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Related to Athapascan: Athapaskan


Variant of Athabaskan.


(ˌæθəˈpæskən) or




(ˌæθəˈbæskən) or


1. (Languages) a group of North American Indian languages belonging to the Na-Dene phylum, including Apache and Navaho
2. (Peoples) a speaker of one of these languages
[from Cree athapaskaaw scattered grass or reeds]
ThesaurusAntonymsRelated WordsSynonymsLegend:
Noun1.Athapascan - a member of any of the North American Indian groups speaking an Athapaskan language and living in the subarctic regions of western Canada and central Alaska
American Indian, Indian, Red Indian - a member of the race of people living in America when Europeans arrived
Apache - any member of Athapaskan tribes that migrated to the southwestern desert (from Arizona to Texas and south into Mexico); fought a losing battle from 1861 to 1886 with the United States and were resettled in Oklahoma
Chipewyan - a member of the Athapaskan people living in western Canada between Great Slave Lake and Hudson Bay
Hupa - a member of the Athapaskan people of the Trinity River valley in California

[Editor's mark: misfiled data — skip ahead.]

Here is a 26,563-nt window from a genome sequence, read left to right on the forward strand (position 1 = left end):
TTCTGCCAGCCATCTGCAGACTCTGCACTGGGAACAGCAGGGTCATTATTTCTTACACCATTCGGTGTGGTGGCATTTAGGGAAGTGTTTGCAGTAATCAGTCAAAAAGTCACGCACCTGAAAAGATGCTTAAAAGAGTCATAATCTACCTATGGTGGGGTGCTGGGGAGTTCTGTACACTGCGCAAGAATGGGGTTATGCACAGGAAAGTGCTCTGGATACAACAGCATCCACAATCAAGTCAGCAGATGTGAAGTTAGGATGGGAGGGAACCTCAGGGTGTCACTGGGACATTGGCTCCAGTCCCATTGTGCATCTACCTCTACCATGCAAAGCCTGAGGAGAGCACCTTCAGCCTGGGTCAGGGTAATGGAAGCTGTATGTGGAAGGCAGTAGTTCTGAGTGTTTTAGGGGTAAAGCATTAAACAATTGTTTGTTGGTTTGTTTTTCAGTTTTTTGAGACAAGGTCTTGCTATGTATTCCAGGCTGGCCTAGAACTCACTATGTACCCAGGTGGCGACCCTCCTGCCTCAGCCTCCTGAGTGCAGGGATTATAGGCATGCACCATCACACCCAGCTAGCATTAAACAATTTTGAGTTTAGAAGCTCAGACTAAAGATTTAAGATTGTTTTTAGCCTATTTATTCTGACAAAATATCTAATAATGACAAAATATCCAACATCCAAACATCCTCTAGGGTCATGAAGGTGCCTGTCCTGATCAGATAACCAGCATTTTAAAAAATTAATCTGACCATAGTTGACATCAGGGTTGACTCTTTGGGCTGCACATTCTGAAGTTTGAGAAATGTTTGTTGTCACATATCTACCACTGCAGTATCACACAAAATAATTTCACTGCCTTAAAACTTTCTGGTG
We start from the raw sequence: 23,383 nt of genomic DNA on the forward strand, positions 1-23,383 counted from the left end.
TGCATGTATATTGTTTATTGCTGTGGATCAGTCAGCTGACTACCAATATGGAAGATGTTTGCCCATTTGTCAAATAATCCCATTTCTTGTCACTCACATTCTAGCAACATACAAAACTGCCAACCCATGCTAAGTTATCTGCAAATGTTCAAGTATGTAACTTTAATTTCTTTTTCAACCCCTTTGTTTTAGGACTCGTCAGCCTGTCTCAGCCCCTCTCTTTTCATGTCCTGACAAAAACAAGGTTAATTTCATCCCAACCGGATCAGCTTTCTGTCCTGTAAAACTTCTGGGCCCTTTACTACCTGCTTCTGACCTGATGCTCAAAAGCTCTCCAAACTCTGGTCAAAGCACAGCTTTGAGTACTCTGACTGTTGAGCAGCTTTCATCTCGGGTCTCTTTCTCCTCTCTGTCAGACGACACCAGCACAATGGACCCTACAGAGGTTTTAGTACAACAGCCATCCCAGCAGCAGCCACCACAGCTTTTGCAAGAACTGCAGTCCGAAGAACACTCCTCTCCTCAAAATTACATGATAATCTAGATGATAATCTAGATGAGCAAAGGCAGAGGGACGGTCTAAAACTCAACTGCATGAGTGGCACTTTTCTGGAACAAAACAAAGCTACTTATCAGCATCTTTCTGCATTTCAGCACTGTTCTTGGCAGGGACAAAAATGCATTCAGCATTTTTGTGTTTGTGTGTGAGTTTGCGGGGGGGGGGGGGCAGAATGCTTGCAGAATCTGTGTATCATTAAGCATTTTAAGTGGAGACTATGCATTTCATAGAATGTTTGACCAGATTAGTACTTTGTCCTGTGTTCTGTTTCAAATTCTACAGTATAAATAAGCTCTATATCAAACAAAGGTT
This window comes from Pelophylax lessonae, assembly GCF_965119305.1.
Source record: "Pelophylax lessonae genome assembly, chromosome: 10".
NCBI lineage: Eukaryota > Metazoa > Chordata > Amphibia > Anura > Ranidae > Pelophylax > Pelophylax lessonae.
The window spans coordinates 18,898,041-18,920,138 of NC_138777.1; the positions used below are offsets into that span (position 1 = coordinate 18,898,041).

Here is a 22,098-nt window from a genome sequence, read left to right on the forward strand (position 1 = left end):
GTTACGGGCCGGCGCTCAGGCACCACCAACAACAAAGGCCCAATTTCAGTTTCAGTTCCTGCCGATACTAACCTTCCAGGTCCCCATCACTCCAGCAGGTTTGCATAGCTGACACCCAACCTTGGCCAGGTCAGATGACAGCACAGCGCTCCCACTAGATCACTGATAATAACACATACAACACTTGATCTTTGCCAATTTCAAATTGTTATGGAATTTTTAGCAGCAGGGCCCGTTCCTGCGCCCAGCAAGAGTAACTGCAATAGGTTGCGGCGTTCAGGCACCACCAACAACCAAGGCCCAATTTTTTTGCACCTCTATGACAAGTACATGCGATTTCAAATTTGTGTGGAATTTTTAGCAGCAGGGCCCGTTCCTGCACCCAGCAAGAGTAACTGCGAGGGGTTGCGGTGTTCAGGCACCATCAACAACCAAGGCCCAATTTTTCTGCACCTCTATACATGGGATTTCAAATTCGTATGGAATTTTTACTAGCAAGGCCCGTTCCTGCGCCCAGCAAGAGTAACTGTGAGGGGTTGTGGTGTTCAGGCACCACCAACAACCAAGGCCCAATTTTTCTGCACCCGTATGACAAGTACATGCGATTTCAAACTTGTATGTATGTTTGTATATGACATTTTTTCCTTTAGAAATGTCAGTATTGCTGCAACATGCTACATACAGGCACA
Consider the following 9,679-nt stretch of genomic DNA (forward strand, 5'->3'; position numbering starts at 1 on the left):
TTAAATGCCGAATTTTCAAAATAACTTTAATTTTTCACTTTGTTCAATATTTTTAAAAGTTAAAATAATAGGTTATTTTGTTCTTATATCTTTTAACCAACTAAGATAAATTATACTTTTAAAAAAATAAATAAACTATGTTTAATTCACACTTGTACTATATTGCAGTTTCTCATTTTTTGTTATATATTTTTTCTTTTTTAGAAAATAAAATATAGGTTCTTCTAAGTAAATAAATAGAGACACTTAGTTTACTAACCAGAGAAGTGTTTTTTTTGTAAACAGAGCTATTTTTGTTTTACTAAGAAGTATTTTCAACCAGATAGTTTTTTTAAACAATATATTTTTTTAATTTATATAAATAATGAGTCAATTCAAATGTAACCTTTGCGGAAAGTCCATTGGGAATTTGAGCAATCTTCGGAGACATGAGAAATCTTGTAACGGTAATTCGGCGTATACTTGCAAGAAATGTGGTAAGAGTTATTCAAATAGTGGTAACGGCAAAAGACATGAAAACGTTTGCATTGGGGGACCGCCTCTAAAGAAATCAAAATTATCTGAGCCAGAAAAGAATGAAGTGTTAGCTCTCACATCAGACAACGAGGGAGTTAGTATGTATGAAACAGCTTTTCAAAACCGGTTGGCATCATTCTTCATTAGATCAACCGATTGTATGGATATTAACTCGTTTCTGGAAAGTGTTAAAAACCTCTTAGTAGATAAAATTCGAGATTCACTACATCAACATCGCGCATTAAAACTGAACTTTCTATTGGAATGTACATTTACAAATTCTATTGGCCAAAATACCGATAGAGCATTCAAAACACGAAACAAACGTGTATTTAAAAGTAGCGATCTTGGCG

Mattole - a member of the Athapaskan people living in northwestern California
Navaho, Navajo - a member of an Athapaskan people that migrated to Arizona and New Mexico and Utah
2.Athapascan - a group of Amerindian languages (the name coined by an American anthropologist, Edward Sapir)
American-Indian language, Amerind, Amerindian language, American Indian, Indian - any of the languages spoken by Amerindians
Apache - the language of the Apache
Navaho, Navajo - the Athapaskan language spoken by the Navaho
Hupa - the Athapaskan language spoken by the Hupa
Mattole - the Athapaskan language spoken by the Mattole
Chippewaian, Chippewyan, Chipewyan - the language spoken by the Chipewyan
U.S.A., United States, United States of America, US, USA, America, the States, U.S. - North American republic containing 50 states - 48 conterminous states in North America plus Alaska in northwest North America and the Hawaiian Islands in the Pacific Ocean; achieved independence in 1776
References in periodicals archive ?
Beadwork continues to be produced today by many individuals across Northern Athapascan country, particularly in Alaska where a wide range of Native craftwork is made for the tourist market, including traditional and fashion clothing, mukluks, moccasins, gloves and mittens, as well as smaller articles such as hair barrettes, purses, billfolds, photograph frames, and scissors cases.
In the mid-'70s while living in a small Athapascan Indian village in Alaska's interior, we were not able to avail ourselves of the traditional sources of collegiate education.
A northern Athapascan tribe, called, aptly, the Dogrib, believed in a creation story close to that of the birth of Eve.